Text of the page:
In redistricting on October 12, 2011 by dadge

Let’s get one thing straight right away: gerrymandering isn’t about shape. Given that they all contain about the same number of voters, constituencies can be of all shapes and sizes without any gerrymandering having occurred. Well, nearly all shapes and sizes. The gerrymandering that takes place, sometimes quite legally, in some US states, is given away by the ridiculous shapes of some of the voting districts. But if a particular type of voter lives in a compact area, a gerrymander can be compact too.

So don’t get carried away by shape. What’s important is intent. Are you trying to give one party an unfair advantage? If you don’t know much about this topic it might sound like quite a difficult thing to do, but in theory it’s very easy.

Let’s say an area has three constituencies and the area splits 50-50 Labour-Tory. Labour will try to make two seats which are majority Labour and the Tories will try to make two seats that are majority Conservative:

Labour plan
seat                                            Lab-Con split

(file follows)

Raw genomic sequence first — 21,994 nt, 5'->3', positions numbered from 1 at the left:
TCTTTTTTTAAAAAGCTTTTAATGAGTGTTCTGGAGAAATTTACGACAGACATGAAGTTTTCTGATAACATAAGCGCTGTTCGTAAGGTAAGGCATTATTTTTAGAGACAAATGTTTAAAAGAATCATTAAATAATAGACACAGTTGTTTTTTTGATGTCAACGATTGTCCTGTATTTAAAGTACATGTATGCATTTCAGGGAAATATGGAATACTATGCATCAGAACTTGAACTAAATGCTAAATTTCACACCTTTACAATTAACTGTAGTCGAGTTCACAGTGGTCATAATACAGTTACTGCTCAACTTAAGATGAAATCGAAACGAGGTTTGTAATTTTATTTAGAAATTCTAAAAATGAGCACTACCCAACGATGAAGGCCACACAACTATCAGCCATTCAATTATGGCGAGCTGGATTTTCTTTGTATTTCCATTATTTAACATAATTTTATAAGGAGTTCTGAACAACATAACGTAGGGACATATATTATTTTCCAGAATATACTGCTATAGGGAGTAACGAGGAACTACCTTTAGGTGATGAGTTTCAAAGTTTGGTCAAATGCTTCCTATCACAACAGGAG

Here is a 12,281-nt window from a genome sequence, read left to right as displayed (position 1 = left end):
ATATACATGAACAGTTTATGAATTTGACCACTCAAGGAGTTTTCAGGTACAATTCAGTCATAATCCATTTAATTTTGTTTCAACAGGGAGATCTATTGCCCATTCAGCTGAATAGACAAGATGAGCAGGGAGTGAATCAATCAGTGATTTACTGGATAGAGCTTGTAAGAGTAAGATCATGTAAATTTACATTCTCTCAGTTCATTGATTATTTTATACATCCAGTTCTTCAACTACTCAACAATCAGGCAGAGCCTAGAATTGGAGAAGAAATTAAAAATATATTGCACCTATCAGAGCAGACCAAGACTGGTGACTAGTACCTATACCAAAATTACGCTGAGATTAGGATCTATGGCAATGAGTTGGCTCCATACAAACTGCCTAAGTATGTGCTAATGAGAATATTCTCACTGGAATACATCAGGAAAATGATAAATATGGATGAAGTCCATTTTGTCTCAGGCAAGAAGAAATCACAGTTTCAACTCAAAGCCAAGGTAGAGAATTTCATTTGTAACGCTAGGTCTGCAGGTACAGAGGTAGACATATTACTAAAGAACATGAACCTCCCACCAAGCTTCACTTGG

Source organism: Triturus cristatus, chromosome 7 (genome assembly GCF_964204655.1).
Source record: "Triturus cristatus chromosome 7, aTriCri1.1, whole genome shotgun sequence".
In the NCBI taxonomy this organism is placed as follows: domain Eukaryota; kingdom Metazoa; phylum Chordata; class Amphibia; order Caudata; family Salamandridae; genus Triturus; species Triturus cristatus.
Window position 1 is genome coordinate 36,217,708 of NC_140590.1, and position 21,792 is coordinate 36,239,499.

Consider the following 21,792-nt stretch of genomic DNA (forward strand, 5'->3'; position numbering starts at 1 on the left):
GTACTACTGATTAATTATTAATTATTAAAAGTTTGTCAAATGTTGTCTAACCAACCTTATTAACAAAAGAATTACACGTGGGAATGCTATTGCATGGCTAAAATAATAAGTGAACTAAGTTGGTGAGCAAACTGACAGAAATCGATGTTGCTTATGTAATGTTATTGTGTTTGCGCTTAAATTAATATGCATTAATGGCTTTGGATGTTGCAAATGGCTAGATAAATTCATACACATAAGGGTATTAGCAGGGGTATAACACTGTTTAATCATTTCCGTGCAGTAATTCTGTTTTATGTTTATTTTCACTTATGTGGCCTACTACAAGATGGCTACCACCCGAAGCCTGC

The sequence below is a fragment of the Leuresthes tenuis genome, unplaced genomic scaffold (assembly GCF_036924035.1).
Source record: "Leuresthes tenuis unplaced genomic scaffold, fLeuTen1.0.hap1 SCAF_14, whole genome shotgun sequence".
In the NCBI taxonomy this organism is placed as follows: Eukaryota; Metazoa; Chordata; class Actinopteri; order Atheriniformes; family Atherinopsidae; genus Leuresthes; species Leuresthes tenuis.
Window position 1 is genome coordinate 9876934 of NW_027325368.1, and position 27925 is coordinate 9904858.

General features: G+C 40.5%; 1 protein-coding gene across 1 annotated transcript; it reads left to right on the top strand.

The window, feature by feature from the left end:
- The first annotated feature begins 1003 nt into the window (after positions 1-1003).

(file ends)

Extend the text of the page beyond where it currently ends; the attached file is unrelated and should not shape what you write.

Northtown and Bobshire North     60%-40%
Southtown and Bobshire South    60%-40%
Hillocks                            30%-70%
Tory plan
Hillocks                                    30%-70%
Bobshire                                    35%-65%
Northtown and Southtown            85%-15%
From these examples, you can see that in general terms, political parties try and ghettoise their opponents’ voters. I feel that gerrymandering is harder for Labour to get away with than the Tories since urban seats and urban fringe seats which suit the Tories seem quite natural and logical, while more mixed seats, with urban, suburban and rural parts tend to be more contentious.
And you can see that the Commission is on a bit of a hiding to nothing since if it draws the boundaries in a certain way, the side that appears to be disadvantaged will accuse it of being unfair, even though there was no partisan intent. But Boundary Commissions and independent redistricters have to ignore this and carry on…
If you’re interested in this topic (and who wouldn’t be) I recommend Mark Monmonier’s book “Bushmanders and Bullwinkles”.

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